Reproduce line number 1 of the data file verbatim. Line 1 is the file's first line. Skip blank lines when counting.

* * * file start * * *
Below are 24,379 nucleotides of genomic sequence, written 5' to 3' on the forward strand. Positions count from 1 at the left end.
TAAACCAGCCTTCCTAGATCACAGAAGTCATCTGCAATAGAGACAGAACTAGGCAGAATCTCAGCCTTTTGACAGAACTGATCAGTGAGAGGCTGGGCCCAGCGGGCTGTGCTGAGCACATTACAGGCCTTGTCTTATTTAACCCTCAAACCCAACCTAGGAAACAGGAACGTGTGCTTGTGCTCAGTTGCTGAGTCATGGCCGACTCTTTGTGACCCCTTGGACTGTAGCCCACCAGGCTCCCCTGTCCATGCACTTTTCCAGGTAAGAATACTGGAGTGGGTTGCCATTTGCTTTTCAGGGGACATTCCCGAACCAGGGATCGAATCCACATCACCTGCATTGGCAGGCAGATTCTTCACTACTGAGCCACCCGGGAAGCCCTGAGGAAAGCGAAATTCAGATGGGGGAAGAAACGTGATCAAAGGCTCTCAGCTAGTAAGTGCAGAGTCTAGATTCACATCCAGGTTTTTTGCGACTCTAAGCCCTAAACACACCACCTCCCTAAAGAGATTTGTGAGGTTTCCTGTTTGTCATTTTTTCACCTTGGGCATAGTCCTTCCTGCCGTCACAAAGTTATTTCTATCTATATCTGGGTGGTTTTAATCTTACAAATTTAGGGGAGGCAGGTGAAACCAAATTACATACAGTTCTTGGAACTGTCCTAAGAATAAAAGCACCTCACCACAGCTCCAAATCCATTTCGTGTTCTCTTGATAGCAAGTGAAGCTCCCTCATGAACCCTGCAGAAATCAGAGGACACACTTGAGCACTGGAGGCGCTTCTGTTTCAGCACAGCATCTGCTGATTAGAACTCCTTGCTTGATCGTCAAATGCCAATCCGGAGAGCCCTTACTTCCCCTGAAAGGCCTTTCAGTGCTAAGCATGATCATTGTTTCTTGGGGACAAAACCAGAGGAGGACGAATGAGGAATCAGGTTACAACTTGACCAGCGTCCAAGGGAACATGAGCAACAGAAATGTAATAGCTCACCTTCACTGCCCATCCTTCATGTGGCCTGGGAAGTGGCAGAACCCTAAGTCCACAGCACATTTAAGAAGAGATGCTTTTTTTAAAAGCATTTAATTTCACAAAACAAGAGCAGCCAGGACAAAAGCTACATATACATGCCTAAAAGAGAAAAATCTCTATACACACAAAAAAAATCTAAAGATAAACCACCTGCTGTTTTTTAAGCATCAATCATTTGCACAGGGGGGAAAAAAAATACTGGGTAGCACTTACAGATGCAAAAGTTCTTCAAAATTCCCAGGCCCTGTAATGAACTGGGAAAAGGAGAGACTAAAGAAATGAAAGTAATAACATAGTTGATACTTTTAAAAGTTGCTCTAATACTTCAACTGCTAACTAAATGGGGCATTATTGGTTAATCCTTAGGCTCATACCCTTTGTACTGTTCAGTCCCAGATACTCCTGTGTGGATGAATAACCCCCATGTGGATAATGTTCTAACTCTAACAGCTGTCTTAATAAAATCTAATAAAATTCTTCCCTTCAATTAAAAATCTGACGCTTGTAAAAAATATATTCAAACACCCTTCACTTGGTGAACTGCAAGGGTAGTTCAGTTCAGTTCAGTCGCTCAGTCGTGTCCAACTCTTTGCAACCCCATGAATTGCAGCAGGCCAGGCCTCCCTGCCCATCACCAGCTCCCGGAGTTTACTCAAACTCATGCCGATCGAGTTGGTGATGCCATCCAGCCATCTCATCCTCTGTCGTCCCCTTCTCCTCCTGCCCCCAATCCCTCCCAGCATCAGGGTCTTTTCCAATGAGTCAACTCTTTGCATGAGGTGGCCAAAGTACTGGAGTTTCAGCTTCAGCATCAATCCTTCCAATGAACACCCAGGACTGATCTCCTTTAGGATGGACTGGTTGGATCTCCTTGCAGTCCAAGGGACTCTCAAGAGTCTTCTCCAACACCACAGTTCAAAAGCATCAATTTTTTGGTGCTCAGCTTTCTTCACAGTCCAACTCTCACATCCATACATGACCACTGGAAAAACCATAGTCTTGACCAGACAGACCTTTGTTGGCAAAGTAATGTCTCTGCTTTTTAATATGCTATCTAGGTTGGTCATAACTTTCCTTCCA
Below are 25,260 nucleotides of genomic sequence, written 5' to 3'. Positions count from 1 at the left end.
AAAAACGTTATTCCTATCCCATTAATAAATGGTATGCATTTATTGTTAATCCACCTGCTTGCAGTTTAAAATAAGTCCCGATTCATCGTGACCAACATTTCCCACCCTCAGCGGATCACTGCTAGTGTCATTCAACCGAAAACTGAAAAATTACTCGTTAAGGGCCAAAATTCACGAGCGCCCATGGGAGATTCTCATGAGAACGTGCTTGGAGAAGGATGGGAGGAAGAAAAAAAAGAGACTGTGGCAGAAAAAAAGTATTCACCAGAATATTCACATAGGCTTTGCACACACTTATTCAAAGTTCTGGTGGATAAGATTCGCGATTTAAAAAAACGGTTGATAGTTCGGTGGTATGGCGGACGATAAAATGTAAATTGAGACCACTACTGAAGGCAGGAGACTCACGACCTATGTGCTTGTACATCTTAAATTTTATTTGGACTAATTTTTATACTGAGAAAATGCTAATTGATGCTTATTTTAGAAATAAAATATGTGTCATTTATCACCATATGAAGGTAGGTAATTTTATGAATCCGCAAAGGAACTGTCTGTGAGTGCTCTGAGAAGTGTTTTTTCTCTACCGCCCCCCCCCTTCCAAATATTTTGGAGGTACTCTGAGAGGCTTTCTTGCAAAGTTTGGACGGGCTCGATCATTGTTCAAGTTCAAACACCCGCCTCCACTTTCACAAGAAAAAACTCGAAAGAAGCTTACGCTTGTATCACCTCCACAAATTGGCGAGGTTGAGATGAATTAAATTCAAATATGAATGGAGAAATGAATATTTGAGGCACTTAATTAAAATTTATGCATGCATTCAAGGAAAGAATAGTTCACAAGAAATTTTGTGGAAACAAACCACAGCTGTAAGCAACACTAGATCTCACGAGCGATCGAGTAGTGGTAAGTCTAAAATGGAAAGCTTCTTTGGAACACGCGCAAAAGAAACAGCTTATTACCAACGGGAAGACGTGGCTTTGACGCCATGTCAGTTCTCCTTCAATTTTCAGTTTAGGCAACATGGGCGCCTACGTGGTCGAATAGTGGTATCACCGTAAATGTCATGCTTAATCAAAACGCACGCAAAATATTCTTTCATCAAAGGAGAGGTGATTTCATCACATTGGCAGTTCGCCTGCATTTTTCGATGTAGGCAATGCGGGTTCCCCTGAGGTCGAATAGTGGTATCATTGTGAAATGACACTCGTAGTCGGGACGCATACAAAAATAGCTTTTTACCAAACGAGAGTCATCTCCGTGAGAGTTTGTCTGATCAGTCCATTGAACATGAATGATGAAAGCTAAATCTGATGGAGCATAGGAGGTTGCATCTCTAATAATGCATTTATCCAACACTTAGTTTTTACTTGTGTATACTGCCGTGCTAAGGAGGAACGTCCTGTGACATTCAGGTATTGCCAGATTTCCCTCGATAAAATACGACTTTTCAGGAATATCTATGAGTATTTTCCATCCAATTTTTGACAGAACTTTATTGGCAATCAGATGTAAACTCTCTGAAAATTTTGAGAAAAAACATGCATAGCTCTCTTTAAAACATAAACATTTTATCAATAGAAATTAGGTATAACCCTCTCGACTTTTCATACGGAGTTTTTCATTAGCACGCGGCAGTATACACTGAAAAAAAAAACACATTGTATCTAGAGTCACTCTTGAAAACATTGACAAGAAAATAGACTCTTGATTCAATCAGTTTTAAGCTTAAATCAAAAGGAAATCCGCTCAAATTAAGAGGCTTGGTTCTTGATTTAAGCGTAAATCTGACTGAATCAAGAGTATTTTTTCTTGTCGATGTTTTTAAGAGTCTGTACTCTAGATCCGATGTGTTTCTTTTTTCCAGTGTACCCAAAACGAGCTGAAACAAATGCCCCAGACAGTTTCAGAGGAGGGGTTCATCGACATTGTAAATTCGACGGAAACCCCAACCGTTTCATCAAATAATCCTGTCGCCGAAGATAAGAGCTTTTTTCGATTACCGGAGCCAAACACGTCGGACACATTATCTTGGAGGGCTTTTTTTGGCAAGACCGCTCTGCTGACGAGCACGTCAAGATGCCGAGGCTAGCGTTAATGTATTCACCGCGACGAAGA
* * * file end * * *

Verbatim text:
Below are 24,379 nucleotides of genomic sequence, written 5' to 3' on the forward strand. Positions count from 1 at the left end.